When Mark and Tricia Tovey (pictured left) came to me via Sell My Story website Featureworld , they were in despair. Shortly after deciding to marry, Mark was diagnosed with terminal cancer and given 18 months to live. For the devastated couple it meant moving their forthcoming wedding nuptials from February 2012 to June.
But if that wasn’t bad enough, when on doctor’s advice the couple went to cancel their planned luxury honeymoon to Mexico – they do not know if Mark will be fit enough to travel then or even be alive – they were stunned to be shocked by cancellation fees of £2K. They expected to lose their deposit of £500 but were upset about the cancellation fee of £1285.15. Incredibly, when they queried the charge they were told they would have to pay another £199 fee for not paying it fast enough.
It was then Tricia contacted me via Featureworld. She felt the firm was being incredibly cruel. I managed to place their story in the Sunday Mirror and the next day with the couple’s consent I also placed their story with the Daily Mail.
At the same time I contacted the travel company to see what they had to say and they agreed as a ‘gesture of goodwill’ to refund the cancellation fee of £1285.15. As Tricia says, when I told her the company was to give back this money, she and Mark were over the moon. And I am pleased to report that the travel company have stuck by their word and that cancellation charge has already been refunded to the Tovey’s.
MORE GOOD NEWS …
But there was even more good news to come.
After the feature appeared on Mailonline I received an offer from the five star Chewton Glen hotel. The owners of this luxury country house hotel and spa, which is set in 130 acres of Hampshire countryside on the edge of the New Forest National Park and just a few minutes walk from the sea, were so moved by Tricia and Mark’s story that they have offered them a free honeymoon.
The Toveys are now organising a date in the next few weeks to visit the hotel – listed as one of the ‘world’s best hotels’ by Conde Nast Traveller readers 2011. To see the delights Mark and Tricia will enjoy click here: Welcome to Chewton Glen.
Tricia told me: “Mark and I are so glad we contacted you. We just want to thank you so much for everything you have done.”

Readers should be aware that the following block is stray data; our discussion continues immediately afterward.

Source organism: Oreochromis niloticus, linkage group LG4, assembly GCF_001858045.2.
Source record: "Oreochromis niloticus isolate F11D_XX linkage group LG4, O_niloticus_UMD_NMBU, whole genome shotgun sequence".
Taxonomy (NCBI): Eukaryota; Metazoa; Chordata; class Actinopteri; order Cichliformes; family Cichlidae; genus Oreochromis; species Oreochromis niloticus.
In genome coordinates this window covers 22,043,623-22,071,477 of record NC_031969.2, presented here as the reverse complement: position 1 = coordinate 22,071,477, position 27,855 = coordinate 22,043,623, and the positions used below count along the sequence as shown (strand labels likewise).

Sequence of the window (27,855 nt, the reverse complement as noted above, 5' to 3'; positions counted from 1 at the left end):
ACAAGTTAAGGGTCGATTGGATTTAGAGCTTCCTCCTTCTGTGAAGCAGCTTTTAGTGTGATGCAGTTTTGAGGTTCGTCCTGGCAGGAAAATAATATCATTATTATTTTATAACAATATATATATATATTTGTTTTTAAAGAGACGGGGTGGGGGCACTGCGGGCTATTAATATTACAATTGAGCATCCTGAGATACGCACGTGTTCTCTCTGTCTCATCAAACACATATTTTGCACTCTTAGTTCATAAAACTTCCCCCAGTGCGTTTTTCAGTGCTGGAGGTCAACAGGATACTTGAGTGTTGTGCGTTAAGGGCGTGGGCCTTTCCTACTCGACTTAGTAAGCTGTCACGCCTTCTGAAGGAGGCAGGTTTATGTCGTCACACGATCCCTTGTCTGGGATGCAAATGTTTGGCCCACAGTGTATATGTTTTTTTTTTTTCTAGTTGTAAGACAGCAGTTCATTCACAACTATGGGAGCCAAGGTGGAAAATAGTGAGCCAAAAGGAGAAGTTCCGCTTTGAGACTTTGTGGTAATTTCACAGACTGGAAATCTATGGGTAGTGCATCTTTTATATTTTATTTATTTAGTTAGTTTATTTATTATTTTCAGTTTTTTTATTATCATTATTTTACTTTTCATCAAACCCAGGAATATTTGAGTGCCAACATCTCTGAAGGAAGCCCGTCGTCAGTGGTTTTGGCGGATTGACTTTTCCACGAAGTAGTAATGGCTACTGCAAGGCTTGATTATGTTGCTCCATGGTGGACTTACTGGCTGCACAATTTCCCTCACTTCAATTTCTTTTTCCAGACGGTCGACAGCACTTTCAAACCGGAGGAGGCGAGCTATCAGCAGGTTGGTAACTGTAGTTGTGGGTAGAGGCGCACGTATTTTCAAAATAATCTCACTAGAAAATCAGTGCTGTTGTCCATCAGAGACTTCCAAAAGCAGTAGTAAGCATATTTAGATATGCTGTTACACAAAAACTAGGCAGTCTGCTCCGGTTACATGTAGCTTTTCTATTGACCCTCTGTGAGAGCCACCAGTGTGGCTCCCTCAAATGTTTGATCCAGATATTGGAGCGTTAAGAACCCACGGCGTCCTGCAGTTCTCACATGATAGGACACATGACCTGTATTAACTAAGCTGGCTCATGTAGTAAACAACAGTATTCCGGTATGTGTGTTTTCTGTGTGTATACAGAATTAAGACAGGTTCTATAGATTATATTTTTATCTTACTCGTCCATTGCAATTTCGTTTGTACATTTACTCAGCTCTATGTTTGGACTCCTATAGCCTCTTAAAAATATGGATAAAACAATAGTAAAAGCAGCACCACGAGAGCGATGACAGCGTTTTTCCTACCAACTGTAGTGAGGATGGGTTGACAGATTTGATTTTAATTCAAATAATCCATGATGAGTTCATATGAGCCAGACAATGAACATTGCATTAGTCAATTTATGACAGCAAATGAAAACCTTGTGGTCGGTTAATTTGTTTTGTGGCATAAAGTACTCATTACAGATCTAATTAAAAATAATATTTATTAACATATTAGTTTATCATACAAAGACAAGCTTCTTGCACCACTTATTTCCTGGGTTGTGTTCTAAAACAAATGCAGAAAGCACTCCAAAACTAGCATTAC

Read more about Mark and Tricia’s story: The Toveys.
Have you experienced an injustice? Contact me here: Sell your story
Laurel Padbury’s real life health story appeared in the DAILY MAIL newspaper today.
Retired banker Laurel wanted to raise awareness for the often misdiagnosed condition Temporal Arteritis. Also known as Giant Cell Arteritis, the symptoms of stiff neck, headache and painful jaw are often put down to other illnesses such as an infection.
But in fact, particularly in women over the age of 50, they can be a sign of this condition. And worryingly, if it isn’t diagnosed swiftly it can lead to blindness.
Professor Bhaskar Dasgupta, a rheumatologist at Southend Hospital and a leading expert, is currently running an awareness campaign for GPs.
He wants doctors to check patients for symptoms such as jaw pain and blurry vision. If Temporal Arteritis is suspected a simple blood test can confirm the diagnosis and steroids can swiftly prevent the condition spreading to the eyes.
Laurel believes she has been extremely lucky that she did not go blind. Aged 63, she has always been a fit person who eats healthily and loves a game of tennis or golf. So when she began suffering from aches and pains, she simply put it down to overdoing it a little. She thought so little of her symptoms that she and husband Tim even flew to Plettenberg Bay, a seaside resort in South Africa where they have an apartment. Despite getting worse while they were there – she could barely get out of bed in the morning – she simply visited a chiropractor and a physiotherapist. It was only when she got home and googled her symptoms she realised they could be a sign of something more serious that she went to her GP. And thankfully he put her on steroids straightaway. Laurel is now much better and says every day she opens her eyes and sees the ceiling she feels grateful for her sight. Her consultant had warned she could have gone blind at any time.
My thanks to Prof Dasgupta and Pat Stone at Southend Hospital for all their help as I researched this article. To find out more: Giant Cell Arteritis.
Do you have a story for Good Health on the Daily Mail? If so, contact me here: My Health Story.
Not everyone who comes to Featureworld is looking to ‘sell’ their story to the press. Some people simply want to highlight an issue they believe to be terribly unfair.
Joanne Wilkins is a very good example of this. She is mum to Ellie-Maye and was incensed when her daughter took a tiny tin of Vaseline into school to moisturise her lips – only to have it confiscated as it was not prescribed by a doctor.
Joanne felt the reaction by the school over the tin of Vaseline was over the top – especially as she says it was confiscated from Ellie-Maye in front of school friends. She was further angered when the school’s Head suggested one solution was for Joanne to ‘medicate’ her daughter at home or come into school herself to apply the cream.
It transpired the policy at the school was that any ointment or cream to be self-administered by pupils must be prescribed by a physician. This meant if Joanne wanted Ellie-Maye to use the cream, which costs under £1 to buy and is available from supermarkets as well as chemists, she had to get a private prescription from her GP at a cost of £15. This policy was backed up by the local county council, which put out a statement saying the same thing.